Authors: Mireille Carrère
When we examine recent changes in the media, especially in France, and in the so-called information and communication society, one can only conclude that there has been a negative effect on the mass media.
Beyond simple factual errors, which are increasingly frequent, this downward spiral seems to be produced by the very logics that underlie them: the pollution caused by informational anarchy, the dominance of real time, and the invasion of news-as-spectacle.
This drift, combined with the economic laws of competition, can only generate a loss of meaning that contributes to the loss of credibility of this essential element of democracy. An aggravating factor in this deterioration the context of globalization, which encourages phenomena of acculturation, particularly linguistically, is the use of Franglais. A critical perspective and awareness are thus more necessary than ever, particularly among journalists, as a way of regaining the high ground for the mediating function of the field and to reclaim greater detachment for the receivers “submitted” to this “fabrication” of information. In fact, the current situation raises the question of whether the media can continue to claim to describe reality and to tell the truth if one examines matters from a philosophical or even metaphysical point of view.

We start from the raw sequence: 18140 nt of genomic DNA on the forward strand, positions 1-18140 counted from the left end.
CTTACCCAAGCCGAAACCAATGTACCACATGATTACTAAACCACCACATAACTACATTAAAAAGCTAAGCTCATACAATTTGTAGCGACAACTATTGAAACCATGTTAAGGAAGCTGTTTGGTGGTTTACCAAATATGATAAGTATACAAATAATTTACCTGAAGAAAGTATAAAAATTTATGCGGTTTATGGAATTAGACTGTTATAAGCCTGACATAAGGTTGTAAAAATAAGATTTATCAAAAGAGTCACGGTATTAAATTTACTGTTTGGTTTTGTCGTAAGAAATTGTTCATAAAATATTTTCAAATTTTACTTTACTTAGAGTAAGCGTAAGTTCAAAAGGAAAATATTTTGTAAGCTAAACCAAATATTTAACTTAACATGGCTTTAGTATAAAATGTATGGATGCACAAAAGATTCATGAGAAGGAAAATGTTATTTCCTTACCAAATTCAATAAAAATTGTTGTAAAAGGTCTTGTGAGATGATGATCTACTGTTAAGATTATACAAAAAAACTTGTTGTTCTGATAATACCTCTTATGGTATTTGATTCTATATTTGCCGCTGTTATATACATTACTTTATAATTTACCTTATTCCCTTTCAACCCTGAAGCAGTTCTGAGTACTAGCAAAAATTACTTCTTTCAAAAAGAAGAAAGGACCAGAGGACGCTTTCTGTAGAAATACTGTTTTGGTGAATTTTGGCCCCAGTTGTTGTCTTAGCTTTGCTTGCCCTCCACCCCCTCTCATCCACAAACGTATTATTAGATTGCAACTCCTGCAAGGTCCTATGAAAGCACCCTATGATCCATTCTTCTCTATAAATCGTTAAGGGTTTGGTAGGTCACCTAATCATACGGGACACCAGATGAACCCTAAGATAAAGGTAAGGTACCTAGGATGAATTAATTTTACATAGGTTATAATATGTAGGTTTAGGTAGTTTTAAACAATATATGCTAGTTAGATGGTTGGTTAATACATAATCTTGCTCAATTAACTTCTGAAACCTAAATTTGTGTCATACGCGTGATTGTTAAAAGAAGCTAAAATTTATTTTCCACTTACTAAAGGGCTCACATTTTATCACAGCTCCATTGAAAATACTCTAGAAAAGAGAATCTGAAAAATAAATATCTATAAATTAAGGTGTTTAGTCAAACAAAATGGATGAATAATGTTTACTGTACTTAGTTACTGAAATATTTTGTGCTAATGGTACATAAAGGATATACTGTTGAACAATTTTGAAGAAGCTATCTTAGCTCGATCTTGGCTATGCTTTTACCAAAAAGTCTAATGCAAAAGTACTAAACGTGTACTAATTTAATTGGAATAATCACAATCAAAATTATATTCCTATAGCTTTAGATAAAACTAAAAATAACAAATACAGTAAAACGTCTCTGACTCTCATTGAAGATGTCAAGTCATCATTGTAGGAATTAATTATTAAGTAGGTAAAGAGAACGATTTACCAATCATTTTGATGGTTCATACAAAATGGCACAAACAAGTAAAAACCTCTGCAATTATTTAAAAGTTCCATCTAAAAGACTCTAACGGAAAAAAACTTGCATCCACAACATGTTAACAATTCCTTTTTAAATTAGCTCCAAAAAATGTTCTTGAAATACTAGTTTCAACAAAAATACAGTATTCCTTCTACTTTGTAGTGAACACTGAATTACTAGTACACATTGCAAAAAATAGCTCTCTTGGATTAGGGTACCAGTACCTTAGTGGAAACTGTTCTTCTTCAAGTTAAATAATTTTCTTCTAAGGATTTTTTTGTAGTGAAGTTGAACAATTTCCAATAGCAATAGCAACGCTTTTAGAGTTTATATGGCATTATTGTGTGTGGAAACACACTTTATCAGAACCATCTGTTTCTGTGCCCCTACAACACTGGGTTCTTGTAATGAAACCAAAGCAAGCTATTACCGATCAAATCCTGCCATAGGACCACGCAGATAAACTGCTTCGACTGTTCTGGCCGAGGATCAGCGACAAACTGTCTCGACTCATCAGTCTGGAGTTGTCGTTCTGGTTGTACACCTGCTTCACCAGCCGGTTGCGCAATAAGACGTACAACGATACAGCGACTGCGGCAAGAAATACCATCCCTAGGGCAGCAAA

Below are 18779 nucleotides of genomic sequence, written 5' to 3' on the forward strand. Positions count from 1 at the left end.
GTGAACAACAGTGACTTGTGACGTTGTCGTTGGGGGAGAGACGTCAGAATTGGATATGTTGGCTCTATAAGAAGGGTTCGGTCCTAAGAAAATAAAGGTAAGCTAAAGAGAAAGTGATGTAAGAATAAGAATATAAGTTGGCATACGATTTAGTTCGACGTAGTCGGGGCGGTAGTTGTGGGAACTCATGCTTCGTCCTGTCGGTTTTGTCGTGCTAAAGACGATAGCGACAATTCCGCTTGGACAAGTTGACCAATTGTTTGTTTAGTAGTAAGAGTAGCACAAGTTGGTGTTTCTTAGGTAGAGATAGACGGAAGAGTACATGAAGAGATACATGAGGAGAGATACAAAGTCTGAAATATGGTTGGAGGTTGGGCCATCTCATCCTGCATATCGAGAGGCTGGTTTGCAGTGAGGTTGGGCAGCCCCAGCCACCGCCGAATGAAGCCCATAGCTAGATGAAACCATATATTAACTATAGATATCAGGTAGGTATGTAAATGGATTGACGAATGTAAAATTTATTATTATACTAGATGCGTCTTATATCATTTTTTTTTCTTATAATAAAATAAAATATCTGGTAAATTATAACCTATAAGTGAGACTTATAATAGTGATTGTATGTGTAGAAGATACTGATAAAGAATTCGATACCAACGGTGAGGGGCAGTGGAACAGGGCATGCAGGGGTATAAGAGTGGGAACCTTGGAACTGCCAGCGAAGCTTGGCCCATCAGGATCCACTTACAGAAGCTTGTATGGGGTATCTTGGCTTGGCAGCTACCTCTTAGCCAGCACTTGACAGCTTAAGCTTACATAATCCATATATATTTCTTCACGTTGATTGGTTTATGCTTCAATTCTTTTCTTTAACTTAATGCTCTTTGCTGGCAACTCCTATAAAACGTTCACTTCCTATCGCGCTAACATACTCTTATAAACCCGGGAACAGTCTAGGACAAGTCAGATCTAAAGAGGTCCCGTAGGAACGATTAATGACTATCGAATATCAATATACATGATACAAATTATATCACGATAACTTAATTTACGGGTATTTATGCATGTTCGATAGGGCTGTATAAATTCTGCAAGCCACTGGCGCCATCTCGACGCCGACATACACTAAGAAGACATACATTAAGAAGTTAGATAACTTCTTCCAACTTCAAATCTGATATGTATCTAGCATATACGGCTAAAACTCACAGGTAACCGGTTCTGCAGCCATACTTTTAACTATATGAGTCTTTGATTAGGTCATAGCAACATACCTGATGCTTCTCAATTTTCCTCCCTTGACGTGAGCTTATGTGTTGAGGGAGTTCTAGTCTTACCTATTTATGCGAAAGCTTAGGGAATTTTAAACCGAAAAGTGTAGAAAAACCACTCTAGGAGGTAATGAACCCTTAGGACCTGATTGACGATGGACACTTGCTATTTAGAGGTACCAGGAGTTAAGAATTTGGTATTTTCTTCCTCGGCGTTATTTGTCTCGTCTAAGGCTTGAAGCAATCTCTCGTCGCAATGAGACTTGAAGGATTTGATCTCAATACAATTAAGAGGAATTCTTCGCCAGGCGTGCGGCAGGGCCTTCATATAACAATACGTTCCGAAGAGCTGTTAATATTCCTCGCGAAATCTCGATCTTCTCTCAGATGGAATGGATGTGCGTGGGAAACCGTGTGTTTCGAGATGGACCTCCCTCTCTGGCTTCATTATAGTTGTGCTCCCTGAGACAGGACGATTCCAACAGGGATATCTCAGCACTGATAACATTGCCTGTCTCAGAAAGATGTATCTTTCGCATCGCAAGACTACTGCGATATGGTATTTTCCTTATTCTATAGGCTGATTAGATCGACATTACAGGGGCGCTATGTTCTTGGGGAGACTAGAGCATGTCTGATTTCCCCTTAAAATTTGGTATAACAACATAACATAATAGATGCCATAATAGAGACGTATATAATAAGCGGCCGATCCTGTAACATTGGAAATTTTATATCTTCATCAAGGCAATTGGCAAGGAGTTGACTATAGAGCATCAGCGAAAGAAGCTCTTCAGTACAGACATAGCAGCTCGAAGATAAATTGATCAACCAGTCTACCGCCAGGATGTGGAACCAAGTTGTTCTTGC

Information is always relative and, paradoxically, abundance and rapidity are not always synonymous with quality.